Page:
Potential stakeholders include:
3a. Society Ask: Protect the Gardens of Stone on the western escarpment of the Blue Mountains by creating new reserves over this spectacular pagoda landscape.
Background: The Gardens of Stone is a pagoda wonderland of majestic coloured cliffs, slot canyons, old growth forest, unique swamps and grassy woodlands. While it includes the World Heritage Gardens of Stone National Park, created in 1994, and Mugii Murum-ban State Conservation Area (since 2011), other parts such as Ben Bullen State Forest and Newnes Plateau adjoin national parks but are not protected from threats like open cut coal mining.
The Gardens of Stone Stage 2 Reserve Proposal identifies 40,000 hectares of this spectacular landscape which could be conserved mostly as State Conservation Areas. The area is easily accessible for recreational uses such as walking, camping and 4WD driving on gazetted roads and expands the existing multi-million dollar tourism activities into the western Blue Mountains.
3b. Society Ask: Base funding and staffing levels for NSW National Parks should be returned to at least 2013-2014 levels, adjusted for both inflation and new areas added to the estate. Furthermore, supplementary funding and staffing are needed to address: the many new trial programs staff are having to coordinate, and the growing threats posed by climate change, rapid feral animal population growth, and noxious weeds.
Background: During its term the current NSW Government upgraded a number of conservation/reserve areas to National Park status (Dharawal in March 2012 and Berowra Valley in November 2012) and expanded the Nattai Wilderness significantly in April 2014 - all commendable actions.
On 17th June 2014 the NSW Government released a statement to the media that listed the many millions of dollars it was spending on the environment, with national parks being prominently mentioned. However, a closer examination of the 2014-2015 budget papers reveals quite a different story for our national parks. Operating expenses for the 2014-15 budget year have actually been cut by 16% compared to 2013-2014 allocations, capital expenditure cut by 10.5%, and staff are to be reduced by 35 full-time equivalent positions.
These cuts come at a time when the National Park estate has actually increased slightly and National Parks' staff are having to manage trials of hunting, logging, and grazing on top of their normal duties, as well as manage the introduction of horse riding and mountain biking with attendant costs for trail construction, signage, and supervision. In addition, our National Parks are suffering increasing damage from climate change, rapid growth of feral animal populations, and weed infestations - all at a time when the government is promoting increased human visitation.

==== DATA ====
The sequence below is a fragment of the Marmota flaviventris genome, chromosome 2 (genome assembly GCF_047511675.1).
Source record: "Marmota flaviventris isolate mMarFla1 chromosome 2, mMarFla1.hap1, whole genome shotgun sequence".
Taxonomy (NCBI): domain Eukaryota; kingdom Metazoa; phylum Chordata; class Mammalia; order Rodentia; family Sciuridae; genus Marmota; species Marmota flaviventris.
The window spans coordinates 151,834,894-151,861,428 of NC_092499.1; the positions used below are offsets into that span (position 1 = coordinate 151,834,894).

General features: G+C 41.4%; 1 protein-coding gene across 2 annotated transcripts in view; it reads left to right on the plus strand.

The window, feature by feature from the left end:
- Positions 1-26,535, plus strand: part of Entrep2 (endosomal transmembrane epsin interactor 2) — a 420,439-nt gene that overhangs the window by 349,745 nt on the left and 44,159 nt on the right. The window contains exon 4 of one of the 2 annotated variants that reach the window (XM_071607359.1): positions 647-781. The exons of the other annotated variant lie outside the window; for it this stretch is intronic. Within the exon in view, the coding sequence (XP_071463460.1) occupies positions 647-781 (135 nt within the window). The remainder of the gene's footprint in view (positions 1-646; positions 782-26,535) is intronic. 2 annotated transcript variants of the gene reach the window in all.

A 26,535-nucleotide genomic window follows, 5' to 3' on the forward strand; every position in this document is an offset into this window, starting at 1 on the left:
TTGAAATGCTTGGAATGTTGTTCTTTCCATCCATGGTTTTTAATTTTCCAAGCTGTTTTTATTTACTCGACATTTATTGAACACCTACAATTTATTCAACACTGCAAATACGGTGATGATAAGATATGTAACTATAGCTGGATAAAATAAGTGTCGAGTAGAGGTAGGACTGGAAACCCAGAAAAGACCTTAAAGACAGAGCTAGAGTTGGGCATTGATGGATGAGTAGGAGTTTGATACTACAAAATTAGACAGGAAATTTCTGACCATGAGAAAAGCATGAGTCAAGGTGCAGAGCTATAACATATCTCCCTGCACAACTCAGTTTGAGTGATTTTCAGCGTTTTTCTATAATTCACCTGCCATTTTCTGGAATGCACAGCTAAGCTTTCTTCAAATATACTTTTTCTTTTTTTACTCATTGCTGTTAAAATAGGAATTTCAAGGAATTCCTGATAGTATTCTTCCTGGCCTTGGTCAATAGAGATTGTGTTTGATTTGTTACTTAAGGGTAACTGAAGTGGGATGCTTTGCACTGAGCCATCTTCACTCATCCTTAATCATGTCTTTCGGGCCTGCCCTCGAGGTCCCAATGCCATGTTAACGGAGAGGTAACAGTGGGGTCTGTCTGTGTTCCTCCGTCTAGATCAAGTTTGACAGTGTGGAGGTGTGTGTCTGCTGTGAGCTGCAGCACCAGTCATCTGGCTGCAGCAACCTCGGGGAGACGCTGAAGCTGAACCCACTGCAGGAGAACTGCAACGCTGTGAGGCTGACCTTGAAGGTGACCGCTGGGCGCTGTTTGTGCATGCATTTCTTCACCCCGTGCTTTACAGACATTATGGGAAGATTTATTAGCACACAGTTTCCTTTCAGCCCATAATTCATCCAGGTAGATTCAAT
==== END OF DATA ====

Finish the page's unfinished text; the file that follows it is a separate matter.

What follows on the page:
This is the time for funding and staff increases, not cuts. As the Greater Blue Mountains area comprises mostly National Parks such increased funding is all the more important to our community.
3c. Society Ask: No Hunting in National Parks.
Background: In May 2012, the State Government agreed with the Shooters Party to allow recreational hunting under control of the Game Council in 79 National Parks.
After considerable public opposition and an inquiry into the Game Council's operation, this proposal was changed in July 2013 to allow hunting under the supervision of NPWS staff in 12 National Parks.
While this was an improvement, the initial trial has shown that the program is an expensive and ineffective way to deal with the problem of feral animals. The majority of animals shot have been rabbits at a cost of over a hundred dollars per rabbit. This is at a time when budgets are stretched and effective programs are struggling for resources.
This 'quasi' program should be scrapped in favour of evidenced based and cost effective methods to address the problem of invasive species.
3d. Society Ask: Protect the Wollangambe - the Blue Mountains Wild River.
Ensure that the Clarence Colliery does not discharge environmentally harmful water into the Wollangambe.
Background: The Wollangambe is a declared wild river. It is just to the north of Mt. Wilson and for most of its length it is within the Blue Mountains and Wollemi National Parks and the Wollemi Wilderness.
Wastewater discharged by the Clarence Colliery is polluting the Wollangambe River. The wastewater increases salinity, metals, pH and water temperature. Macro-invertebrate abundance was more than 90% lower downstream of the coal mine discharge point.
The colliery is subject to an Environment Pollution Licence (EPL). The previous EPL was inadequate and is currently being reviewed. This licence and all colliery licences need to protect the surrounding water, land and wildlife.
4a. Society Ask: In order to protect the many rare and threatened species of the Greater Blue Mountains World Heritage Area (GBMWHA) the NSW Government must significantly increase both funding and staffing at the local National Parks and Wildlife Service (NPWS) level.
A 15% increase on the 2013/14 base funding/staffing levels (not the reduced funding/staffing proposed for 2014/15) would be the bare minimum required to make any real difference, but more is urgently needed.
Background: The GBMWHA is listed at the international level for its outstanding biodiversity which includes very high numbers of rare and threatened species. These species are under enormous pressure from many factors; notable among these is climate change and the attendant rise in frequency and intensity of fires, but there are many more including rapid growth of feral animal populations, water pollution, habitat degradation through weed infestations, and the list could go on.